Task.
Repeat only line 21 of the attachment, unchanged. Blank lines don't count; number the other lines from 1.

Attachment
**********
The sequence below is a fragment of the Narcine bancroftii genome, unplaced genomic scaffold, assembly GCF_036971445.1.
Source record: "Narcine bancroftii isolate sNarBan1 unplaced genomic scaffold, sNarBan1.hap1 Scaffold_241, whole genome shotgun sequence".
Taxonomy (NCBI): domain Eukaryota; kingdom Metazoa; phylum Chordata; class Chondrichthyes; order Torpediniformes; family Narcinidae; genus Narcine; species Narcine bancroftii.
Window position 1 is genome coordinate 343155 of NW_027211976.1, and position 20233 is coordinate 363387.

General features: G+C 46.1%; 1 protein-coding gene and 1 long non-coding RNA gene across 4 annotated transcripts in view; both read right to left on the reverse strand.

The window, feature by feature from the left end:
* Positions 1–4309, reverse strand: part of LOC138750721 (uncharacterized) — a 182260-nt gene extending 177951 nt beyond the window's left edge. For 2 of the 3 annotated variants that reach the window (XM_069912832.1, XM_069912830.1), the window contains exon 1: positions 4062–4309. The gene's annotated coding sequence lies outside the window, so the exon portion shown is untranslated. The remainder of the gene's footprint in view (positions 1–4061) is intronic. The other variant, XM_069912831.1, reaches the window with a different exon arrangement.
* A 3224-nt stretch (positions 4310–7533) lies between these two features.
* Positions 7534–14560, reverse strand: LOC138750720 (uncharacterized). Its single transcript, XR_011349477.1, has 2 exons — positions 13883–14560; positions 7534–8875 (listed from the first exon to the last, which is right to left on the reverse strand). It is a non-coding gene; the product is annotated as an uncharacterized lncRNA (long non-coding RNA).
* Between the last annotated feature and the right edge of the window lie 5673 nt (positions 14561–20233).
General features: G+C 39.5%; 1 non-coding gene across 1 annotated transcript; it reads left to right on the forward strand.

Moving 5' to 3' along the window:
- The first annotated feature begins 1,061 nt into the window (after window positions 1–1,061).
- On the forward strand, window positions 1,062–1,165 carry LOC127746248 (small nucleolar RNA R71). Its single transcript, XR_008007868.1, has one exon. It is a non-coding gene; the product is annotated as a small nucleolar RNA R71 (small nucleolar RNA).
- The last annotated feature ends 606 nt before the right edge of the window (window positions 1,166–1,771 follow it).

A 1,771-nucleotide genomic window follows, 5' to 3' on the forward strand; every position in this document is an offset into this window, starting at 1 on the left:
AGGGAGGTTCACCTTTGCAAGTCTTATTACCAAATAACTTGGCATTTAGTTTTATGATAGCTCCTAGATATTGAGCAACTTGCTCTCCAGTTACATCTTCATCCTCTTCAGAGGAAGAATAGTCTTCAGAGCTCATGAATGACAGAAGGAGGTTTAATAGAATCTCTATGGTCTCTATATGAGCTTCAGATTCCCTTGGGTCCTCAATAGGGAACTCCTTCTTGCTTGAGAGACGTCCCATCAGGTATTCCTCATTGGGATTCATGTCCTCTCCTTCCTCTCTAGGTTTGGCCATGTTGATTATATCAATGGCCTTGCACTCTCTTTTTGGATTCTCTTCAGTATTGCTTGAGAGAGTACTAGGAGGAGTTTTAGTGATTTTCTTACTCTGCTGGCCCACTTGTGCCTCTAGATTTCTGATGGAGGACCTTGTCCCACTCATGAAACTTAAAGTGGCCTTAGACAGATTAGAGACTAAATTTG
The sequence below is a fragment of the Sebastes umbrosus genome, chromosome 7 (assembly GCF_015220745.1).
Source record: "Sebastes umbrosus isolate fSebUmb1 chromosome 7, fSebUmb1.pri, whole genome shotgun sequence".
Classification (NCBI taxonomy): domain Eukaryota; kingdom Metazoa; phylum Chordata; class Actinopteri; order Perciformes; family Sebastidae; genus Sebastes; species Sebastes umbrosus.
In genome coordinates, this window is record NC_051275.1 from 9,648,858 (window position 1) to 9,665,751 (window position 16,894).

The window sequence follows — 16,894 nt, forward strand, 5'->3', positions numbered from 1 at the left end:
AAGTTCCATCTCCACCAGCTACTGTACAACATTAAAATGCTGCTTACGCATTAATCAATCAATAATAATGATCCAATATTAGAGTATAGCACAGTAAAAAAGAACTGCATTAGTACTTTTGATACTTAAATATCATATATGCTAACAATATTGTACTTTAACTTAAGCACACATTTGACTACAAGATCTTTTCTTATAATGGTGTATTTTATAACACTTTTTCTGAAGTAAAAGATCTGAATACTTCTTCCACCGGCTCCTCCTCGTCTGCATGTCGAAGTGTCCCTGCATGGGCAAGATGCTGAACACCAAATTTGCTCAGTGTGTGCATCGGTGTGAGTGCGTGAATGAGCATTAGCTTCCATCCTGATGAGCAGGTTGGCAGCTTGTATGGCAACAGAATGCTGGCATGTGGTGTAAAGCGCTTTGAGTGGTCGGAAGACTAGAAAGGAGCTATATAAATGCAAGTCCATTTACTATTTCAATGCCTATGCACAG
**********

In genome coordinates, this window is record NC_051275.1 from 9,648,858 (window position 1) to 9,665,751 (window position 16,894).